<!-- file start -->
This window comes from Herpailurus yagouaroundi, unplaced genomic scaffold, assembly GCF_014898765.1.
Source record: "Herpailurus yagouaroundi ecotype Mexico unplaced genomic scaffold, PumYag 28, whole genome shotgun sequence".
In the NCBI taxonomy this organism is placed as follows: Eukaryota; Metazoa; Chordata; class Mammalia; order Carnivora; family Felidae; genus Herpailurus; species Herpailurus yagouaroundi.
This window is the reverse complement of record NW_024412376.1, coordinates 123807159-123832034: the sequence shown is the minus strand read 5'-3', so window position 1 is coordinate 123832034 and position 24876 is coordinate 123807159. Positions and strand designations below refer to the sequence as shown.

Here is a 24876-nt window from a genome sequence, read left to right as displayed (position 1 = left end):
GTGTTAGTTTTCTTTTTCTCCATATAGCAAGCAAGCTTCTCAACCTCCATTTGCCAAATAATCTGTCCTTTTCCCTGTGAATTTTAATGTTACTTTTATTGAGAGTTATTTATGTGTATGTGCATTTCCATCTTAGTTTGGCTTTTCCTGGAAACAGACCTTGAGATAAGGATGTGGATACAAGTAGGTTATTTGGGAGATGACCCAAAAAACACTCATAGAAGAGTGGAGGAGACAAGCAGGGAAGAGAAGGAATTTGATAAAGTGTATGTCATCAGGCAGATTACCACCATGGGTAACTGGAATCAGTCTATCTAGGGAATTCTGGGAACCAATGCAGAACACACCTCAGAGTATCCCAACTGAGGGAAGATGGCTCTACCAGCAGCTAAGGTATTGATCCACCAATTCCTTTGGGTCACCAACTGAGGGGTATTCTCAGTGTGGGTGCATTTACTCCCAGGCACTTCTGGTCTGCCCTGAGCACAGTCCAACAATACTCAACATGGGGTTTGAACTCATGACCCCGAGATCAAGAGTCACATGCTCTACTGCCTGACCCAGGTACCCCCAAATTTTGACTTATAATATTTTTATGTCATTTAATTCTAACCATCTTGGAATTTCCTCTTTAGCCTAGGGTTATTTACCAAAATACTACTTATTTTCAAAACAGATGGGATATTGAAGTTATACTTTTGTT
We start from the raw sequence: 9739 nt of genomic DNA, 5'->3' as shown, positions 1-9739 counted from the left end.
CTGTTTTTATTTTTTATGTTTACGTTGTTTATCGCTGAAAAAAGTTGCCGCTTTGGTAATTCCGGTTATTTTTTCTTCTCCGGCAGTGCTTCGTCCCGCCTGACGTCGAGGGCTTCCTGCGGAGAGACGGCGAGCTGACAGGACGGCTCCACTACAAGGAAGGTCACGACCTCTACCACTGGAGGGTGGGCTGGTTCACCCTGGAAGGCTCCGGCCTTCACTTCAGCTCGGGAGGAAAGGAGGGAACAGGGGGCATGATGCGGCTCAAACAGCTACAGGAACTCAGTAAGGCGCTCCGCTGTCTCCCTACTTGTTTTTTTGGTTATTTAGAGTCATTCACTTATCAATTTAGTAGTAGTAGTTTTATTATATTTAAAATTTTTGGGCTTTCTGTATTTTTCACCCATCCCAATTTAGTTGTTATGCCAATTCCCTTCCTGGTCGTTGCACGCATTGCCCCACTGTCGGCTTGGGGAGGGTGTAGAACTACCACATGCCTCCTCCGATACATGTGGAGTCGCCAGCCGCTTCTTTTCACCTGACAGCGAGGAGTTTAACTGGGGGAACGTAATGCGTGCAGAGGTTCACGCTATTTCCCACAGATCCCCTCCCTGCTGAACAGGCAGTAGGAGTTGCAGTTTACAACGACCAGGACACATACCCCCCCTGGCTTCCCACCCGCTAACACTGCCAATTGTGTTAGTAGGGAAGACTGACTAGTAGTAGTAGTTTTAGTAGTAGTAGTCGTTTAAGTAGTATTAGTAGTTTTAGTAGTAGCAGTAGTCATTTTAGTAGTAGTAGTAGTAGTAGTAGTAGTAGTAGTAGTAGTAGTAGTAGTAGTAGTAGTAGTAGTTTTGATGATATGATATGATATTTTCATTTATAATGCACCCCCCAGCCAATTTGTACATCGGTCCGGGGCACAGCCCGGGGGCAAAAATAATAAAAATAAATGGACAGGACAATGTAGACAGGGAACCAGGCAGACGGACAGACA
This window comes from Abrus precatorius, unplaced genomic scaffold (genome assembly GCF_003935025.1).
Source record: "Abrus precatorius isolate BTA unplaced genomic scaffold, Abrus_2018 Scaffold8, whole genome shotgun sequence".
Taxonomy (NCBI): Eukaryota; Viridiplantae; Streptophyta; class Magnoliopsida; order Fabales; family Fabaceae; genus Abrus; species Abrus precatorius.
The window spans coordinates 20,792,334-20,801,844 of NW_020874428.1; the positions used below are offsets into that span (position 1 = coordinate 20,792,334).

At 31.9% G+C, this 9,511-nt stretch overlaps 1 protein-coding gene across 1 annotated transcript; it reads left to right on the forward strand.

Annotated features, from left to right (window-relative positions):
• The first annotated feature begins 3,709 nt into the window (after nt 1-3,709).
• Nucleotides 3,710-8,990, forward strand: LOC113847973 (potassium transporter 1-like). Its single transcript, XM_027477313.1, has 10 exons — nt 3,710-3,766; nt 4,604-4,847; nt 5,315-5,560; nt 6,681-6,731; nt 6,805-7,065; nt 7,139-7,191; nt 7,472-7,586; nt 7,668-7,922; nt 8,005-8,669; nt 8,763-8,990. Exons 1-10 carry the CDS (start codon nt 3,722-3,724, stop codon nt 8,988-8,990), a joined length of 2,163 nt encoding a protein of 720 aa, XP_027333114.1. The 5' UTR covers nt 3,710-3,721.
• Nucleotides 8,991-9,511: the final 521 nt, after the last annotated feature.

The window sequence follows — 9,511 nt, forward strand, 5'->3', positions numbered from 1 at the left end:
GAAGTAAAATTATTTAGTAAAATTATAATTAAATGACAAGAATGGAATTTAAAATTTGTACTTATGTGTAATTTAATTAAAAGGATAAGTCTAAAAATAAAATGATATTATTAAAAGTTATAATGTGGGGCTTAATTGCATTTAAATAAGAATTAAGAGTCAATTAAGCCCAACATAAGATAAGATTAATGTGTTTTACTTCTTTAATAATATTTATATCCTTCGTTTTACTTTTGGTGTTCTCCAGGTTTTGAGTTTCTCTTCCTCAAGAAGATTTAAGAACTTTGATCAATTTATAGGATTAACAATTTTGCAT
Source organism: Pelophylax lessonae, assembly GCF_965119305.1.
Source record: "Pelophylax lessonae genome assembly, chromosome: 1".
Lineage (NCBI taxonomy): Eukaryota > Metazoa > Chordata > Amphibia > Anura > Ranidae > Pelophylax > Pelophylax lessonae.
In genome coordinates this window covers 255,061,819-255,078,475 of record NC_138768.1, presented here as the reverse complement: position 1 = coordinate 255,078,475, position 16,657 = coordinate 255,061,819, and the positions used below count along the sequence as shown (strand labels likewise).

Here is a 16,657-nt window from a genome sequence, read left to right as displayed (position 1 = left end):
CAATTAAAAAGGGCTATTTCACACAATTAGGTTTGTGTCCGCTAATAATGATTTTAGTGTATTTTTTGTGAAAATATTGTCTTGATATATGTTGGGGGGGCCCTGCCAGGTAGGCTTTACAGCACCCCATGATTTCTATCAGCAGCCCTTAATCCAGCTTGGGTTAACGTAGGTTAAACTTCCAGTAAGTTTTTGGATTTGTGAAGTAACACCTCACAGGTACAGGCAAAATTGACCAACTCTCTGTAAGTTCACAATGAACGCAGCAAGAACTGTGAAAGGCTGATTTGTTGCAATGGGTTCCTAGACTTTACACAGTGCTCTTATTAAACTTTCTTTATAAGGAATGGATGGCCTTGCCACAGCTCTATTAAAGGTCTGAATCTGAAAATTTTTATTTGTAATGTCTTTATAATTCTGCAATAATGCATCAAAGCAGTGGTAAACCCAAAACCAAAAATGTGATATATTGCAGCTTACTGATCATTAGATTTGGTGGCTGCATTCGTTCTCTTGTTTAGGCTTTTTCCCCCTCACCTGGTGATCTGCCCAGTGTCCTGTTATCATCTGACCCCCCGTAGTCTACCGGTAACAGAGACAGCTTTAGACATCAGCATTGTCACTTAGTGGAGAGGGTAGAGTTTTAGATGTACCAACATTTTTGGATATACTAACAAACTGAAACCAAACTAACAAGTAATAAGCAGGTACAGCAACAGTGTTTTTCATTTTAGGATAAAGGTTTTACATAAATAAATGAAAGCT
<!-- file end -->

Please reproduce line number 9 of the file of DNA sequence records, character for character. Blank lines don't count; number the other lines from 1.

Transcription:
This window comes from Abrus precatorius, unplaced genomic scaffold (genome assembly GCF_003935025.1).